Jan. 6 fallout set to spill into 2023 and 2024: The Note
Perhaps the biggest decision points now rest with the Department of Justice.
The TAKE with Rick Klein
The final words from the House Jan. 6 committee on Monday were stark and without precedent -- up to and including recommendations that former President Donald Trump face criminal prosecution.
But the work of unpacking what happened two years ago and what it continues to mean will spill well into next year and the next election cycle. In the words of Chairman Bennie Thompson, D-Miss., that makes for "strange and uncharted waters" that will churn inside Congress -- in GOP leadership and in the emerging campaign for president in 2024.
Perhaps the biggest decision points now rest with the Department of Justice. Sending criminal referrals for Trump and one of his attorneys carries no legal meaning but enormous moral and political significance, with the committee essentially putting prosecutors on notice.
The referral of four Republican House members to the ethics committee likewise will not result in any action by itself. But it's a precedent that will reverberate well into the next Congress, in part because one of the four is the likeliest next speaker of the House.
If anything, House Minority Leader Kevin McCarthy's standing inside his conference might be enhanced by the way he's handled the Jan. 6 inquiry, for all that says about the majority he hopes to lead. McCarthy chose to not place his own members on the committee when House Speaker Nancy Pelosi rejected two of his selections and then chose not to comply with the committee's subpoena.
McCarthy's strategy, in essence, was to wait the committee out and hope that interest in its subject matter fades. He wasn't alone or necessarily wrong in making the judgment that public interest would wane by now.
But Trump is a declared candidate for president who is still spreading the kinds of lies that contributed to the riot at the Capitol. The legal avenues remain wide open -- as do the political ones.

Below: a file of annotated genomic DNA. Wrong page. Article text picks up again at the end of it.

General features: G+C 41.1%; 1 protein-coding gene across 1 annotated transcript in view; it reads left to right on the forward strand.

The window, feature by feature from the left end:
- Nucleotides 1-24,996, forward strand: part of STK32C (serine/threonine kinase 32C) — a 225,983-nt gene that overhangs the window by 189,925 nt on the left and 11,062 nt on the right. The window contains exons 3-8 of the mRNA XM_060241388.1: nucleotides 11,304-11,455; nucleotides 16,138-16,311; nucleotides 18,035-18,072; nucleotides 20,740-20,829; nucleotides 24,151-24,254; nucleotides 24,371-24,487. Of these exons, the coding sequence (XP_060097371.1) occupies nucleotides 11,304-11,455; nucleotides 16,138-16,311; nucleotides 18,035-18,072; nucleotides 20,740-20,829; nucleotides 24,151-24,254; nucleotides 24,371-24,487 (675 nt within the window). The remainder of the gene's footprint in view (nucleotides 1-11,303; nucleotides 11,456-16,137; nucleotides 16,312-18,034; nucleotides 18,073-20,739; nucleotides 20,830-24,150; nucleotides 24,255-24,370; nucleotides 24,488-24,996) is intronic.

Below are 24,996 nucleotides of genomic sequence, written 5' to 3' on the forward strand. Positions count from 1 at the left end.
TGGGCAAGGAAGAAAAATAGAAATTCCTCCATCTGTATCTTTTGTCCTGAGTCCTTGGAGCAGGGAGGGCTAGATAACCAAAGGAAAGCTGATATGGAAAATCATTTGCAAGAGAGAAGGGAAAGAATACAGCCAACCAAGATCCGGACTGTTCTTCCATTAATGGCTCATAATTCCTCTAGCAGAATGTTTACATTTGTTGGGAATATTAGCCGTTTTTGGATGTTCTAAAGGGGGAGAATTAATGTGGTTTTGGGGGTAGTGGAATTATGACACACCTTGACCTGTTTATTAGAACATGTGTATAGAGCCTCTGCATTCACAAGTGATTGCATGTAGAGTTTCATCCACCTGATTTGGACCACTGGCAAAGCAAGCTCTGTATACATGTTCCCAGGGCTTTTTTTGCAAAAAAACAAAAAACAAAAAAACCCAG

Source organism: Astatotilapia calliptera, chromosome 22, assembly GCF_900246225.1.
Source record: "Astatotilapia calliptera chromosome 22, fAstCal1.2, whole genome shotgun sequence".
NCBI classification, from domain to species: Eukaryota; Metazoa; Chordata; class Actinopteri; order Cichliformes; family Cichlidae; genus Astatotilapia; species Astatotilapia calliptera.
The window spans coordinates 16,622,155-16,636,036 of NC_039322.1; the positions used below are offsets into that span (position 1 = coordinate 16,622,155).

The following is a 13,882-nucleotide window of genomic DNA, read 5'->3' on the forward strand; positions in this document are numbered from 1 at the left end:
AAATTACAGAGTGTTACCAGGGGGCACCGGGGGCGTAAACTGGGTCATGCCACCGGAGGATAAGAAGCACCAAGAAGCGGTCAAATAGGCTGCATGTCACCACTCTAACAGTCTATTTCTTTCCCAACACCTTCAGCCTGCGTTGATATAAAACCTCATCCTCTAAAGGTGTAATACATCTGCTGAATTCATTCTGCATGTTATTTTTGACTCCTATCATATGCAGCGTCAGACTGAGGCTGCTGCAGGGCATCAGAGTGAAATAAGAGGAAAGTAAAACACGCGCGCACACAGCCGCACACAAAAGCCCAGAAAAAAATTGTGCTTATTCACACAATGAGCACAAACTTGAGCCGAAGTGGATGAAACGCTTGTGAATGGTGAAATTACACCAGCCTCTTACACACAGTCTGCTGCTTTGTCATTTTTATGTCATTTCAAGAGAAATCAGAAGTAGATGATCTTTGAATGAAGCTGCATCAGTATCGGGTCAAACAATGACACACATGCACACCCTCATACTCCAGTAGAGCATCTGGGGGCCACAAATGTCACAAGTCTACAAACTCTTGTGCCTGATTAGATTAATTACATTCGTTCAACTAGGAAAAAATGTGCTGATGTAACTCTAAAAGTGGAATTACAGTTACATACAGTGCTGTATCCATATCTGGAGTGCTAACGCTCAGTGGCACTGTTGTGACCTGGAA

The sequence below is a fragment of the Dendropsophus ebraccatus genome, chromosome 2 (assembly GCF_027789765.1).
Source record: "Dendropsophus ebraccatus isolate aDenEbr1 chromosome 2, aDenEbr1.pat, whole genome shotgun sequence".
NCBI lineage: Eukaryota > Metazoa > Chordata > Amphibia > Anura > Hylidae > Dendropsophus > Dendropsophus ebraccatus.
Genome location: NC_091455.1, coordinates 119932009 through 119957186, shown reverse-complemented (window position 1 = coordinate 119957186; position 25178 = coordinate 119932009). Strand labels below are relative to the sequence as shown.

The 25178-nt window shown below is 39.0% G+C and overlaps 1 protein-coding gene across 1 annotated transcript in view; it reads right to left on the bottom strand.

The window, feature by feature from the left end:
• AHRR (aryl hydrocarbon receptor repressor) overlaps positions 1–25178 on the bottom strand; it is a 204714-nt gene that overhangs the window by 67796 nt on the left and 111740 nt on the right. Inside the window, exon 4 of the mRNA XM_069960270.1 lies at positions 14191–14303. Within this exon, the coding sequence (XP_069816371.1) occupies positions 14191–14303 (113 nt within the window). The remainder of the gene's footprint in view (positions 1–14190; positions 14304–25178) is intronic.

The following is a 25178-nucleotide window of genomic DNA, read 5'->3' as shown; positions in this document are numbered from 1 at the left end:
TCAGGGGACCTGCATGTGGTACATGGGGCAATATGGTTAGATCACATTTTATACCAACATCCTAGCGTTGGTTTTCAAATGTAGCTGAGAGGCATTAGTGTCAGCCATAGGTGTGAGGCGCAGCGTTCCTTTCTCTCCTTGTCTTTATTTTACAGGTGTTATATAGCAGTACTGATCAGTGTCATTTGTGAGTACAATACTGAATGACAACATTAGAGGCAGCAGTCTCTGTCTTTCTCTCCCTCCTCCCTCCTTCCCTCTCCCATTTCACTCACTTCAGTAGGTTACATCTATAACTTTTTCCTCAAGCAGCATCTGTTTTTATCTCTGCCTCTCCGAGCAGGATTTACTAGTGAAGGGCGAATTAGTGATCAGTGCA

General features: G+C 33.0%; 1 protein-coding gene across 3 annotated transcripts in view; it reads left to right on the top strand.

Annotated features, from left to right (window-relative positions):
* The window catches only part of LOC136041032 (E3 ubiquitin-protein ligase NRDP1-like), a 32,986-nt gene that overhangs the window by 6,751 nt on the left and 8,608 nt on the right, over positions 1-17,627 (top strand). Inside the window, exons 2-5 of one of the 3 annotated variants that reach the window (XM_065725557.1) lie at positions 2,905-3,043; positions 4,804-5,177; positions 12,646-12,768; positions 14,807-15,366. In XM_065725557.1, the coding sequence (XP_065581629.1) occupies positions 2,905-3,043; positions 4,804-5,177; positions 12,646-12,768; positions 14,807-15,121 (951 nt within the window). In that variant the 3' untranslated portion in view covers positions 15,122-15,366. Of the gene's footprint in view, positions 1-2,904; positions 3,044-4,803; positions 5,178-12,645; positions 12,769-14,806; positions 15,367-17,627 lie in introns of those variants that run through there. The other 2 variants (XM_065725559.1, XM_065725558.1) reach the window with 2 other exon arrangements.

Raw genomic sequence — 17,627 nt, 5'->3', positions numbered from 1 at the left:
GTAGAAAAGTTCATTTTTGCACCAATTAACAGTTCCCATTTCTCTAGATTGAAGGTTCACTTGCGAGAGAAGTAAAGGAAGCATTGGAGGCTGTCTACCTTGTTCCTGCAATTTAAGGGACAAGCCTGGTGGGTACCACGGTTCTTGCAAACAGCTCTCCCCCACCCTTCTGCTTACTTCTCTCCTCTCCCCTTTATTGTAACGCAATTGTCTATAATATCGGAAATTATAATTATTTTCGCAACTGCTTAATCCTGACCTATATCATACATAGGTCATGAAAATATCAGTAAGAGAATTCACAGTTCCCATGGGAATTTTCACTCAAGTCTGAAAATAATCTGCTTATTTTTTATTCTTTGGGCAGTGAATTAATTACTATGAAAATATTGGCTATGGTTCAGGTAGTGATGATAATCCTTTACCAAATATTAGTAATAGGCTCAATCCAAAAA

The RUNDOWN with Averi Harper
A bombshell new report alleges that an incoming New York congressman apparently fabricated parts of his resume, creating uncertainty around his future.
An investigation by The New York Times found that major elements of Rep.-elect George Santos' story -- including work for Citigroup and Goldman Sachs and attendance at Baruch College and New York University -- didn't check out, according to statements from those organizations to the Times.
Baruch, NYU and Goldman Sachs likewise confirmed to ABC News that they have no record of Santos.
That same Times report also cited charges related to check fraud abroad, while Santos was in Brazil, according to police and court documents. Additionally, neither the Times nor ABC News could find IRS charity records for an animal rescue Santos claimed to have run as a 501(c)(3).
"George Santos represents the kind of progress that the Left is so threatened by - a gay, Latino, immigrant and Republican who won a Biden district in overwhelming fashion by showing everyday voters that there is a better option than the broken promises and failed policies of the Democratic Party," Joseph Murray, Santos' lawyer, said in a statement to ABC News, accusing the Times of a "smear" of Santos.